That the government’s first move was to reassure the banking sector, rather than the organisations affected by the disaster, showed a severe lapse in judgement. Entrepreneurs were equally unimpressed.

In a letter sent to the chancellor on Saturday morning, 250 tech startup CEOs said: “Most businesses are operating on very fine margins in the current economy and the contagion from the initial insolvencies will be vast and impact the economy far beyond the tech sector.”

Ripple effect potential for startup sector

While SVBUK had an estimated 3,500 customers, data from the Office of National Statistics (ONS) shows that its primary client base of professional, scientific, and technical businesses is the largest industry group of all businesses in the UK. These firms make up 15.6% of all registered businesses.

Consequently, sources reported by the BBC have estimated that between 30% and 40% of UK startups could have been affected by the collapse – including up to 50,000 employees.

Based on the name, some might mistake Silicon Valley UK for a far-removed lender that served more as a branding tool for clients. But the bank was a rare backer of many successful, high-growth startups like Wise – themselves a key driver for economic growth.

Shadow chancellor Rachel Reeves, posted on Twitter at 7:45am this morning to recognise the importance of the deal, stating that “tech and life sciences are vital to getting our economy growing again.”

Caution should be exercised alongside any celebrations, however. While the takeover is welcome news for existing customers, SVBUK’s downfall will do little to curb investor anxieties.

Funding in the tech sector has already slowed in recent months, leading to mass layoffs. A considerable number of venture capitalists also banked with SVBUK. Should they choose to discontinue their working relationship with HSBC, future fast-growing businesses will struggle to keep the momentum going.

One hope is that the crisis makes central banks less willing to raise interest rates higher, which should calm market nerves and help to prevent a repeat disaster like SBVUK. The BoE has repeatedly raised the rate to try and combat inflation. Currently, it is set at 4%.

Timeline of the SVBUK collapse and response

SVB is the most high-profile company to fall victim to a wider trend of lost investor appetites. High interest rates in both the US and the UK have been deterring backers from making ‘riskier’ investments.

This drastically curbed the amount of early-stage funding being given to SVB’s primary customer base, setting SVBUK up for a crushing fall at the end of last week. Here’s a day-by-day breakdown of what unfolded:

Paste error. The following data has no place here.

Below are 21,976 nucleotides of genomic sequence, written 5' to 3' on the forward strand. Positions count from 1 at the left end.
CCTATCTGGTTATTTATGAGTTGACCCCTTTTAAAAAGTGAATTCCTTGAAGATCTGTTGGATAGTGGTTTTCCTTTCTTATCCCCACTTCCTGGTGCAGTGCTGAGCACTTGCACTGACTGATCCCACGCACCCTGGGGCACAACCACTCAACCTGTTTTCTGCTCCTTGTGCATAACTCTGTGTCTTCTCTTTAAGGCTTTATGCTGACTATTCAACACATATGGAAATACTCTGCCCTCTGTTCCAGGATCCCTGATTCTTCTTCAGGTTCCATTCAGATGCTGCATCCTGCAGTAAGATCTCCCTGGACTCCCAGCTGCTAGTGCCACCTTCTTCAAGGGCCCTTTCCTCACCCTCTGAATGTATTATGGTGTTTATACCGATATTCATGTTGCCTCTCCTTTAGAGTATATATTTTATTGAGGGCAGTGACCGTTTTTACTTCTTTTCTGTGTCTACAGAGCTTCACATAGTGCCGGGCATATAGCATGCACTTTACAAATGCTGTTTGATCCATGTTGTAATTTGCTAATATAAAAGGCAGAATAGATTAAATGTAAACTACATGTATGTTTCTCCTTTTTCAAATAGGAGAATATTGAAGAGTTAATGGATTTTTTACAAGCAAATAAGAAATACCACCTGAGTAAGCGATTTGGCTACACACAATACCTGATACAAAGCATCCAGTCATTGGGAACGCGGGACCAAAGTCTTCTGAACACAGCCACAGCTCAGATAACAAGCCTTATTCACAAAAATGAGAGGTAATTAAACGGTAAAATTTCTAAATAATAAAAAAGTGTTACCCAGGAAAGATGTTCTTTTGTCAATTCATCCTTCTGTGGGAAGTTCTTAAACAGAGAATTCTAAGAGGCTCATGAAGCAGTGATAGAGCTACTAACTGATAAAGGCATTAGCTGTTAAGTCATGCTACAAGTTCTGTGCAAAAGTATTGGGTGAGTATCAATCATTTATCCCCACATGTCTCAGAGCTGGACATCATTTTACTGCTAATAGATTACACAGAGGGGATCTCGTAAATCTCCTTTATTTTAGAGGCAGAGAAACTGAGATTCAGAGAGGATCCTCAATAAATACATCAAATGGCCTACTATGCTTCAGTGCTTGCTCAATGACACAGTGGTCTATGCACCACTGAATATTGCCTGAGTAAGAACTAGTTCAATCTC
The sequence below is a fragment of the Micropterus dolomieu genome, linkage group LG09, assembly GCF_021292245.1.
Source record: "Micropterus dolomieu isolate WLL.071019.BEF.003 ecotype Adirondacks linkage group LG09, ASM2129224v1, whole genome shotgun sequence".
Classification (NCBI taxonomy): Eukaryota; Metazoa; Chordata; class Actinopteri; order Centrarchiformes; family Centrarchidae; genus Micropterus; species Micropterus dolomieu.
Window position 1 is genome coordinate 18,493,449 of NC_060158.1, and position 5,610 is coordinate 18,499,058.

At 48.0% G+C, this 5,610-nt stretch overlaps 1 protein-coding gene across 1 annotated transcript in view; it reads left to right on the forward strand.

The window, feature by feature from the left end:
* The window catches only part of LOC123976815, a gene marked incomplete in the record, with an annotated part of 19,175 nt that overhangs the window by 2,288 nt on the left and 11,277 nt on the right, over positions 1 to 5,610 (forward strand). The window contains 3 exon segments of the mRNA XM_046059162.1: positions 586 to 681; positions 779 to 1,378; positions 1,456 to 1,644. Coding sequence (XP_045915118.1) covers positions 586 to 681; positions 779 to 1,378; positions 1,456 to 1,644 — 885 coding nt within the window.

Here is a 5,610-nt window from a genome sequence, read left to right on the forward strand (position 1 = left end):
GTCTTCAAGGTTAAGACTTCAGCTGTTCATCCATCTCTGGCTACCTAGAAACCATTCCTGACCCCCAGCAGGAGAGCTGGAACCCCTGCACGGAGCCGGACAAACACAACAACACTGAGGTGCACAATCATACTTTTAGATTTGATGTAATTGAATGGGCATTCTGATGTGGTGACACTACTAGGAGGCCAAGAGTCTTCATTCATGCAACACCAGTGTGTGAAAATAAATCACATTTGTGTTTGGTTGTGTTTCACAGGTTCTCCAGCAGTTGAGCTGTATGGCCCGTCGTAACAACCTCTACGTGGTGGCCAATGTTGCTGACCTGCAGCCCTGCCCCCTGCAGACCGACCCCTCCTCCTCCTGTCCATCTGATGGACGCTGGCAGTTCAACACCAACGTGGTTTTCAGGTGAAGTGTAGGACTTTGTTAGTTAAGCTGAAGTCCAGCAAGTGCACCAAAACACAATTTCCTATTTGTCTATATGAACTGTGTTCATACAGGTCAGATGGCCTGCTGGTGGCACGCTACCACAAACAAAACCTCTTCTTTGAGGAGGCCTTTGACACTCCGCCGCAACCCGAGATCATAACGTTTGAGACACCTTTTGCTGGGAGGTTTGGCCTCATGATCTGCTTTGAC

Wednesday 08 March

Short on capital, and with private fundraising becoming unaffordable, SVB’s customers begin withdrawing large amounts of money from the bank at the beginning of the week.

To fund the redemptions, SVB sells a $21bn bond portfolio. However, hiked interest rates over the last year have pushed up the yield on bonds, which lowers their price. The bank sells at a $1.8bn loss.

Thursday 09 March

SVB announces it will sell $2.25bn in common equity and preferred convertible stock to cover the loss. This spooks investors and causes the bank’s shares to plummet by 60%.

At the same time, SVBUK continues to insist that everything is fine. Erin Platts, CEO and Head of EMEA, issues a press release on Thursday morning in an attempt to reassure investors of its strong financial position “as a standalone independent banking institution.”

Friday 10 March

SVB scrambles to find alternative funding, including searching for a buyer. It’s too late. US regulators announce they are shutting down the bank and placing it under its receivership.

Later on Friday, the BoE publishes a statement that it is seeking a court order to wind up Silicon Valley Bank UK Limited and place it into an insolvency procedure.

Saturday 11 March

Reuters reports that 250 UK tech firm executives have signed a letter addressed to Hunt calling for government intervention and warning of an “existential threat” to the UK tech sector.

The chancellor responds by organising an emergency meeting with the BoE, tech firms, and the prime minister. He promises to secure an emergency support package for startups in the tech and life sciences sectors, to protect from major losses and potential failures.

Sunday 12 March

In a statement on Sunday morning, Hunt says that the government will “bring forward plans to ensure the short-term operational and cash flow needs of Silicon Valley Bank UK customers are able to be met.”

That evening, various potential buyers begin throwing their hat into the ring to rescue SVBUK including HSBC and Lloyds.

The Evening Standard speculates that Barclays – the bank that was previously awarded Tech Nation’s funding last September – is a frontrunner. Meanwhile, Bank of London announces it has submitted a formal offer to the SVBUK board.

Monday 13 March

Tech startups awake to find that HSBC has swooped in at the last minute as part of an extraordinary rescue deal facilitated by the government. It purchases the bank for £1.

HSBC’s Noel Quinn says: “This acquisition makes excellent strategic sense for our business in the UK. It strengthens our commercial banking franchise and enhances our ability to serve innovative and fast-growing firms, including in the technology and life-science sectors, in the UK and internationally.”

Were you affected by the SVBUK collapse? Email us at or contact us on our social media pages to add your voice to the conversation.

Written by:
Helena Young
Helena is Lead Writer at Startups. As resident people and premises expert, she's an authority on topics such as business energy, office and coworking spaces, and project management software. With a background in PR and marketing, Helena also manages the Startups 100 Index and is passionate about giving early-stage startups a platform to boost their brands. From interviewing Wetherspoon's boss Tim Martin to spotting data-led working from home trends, her insight has been featured by major trade publications including the ICAEW, and news outlets like the BBC, ITV News, Daily Express, and HuffPost UK.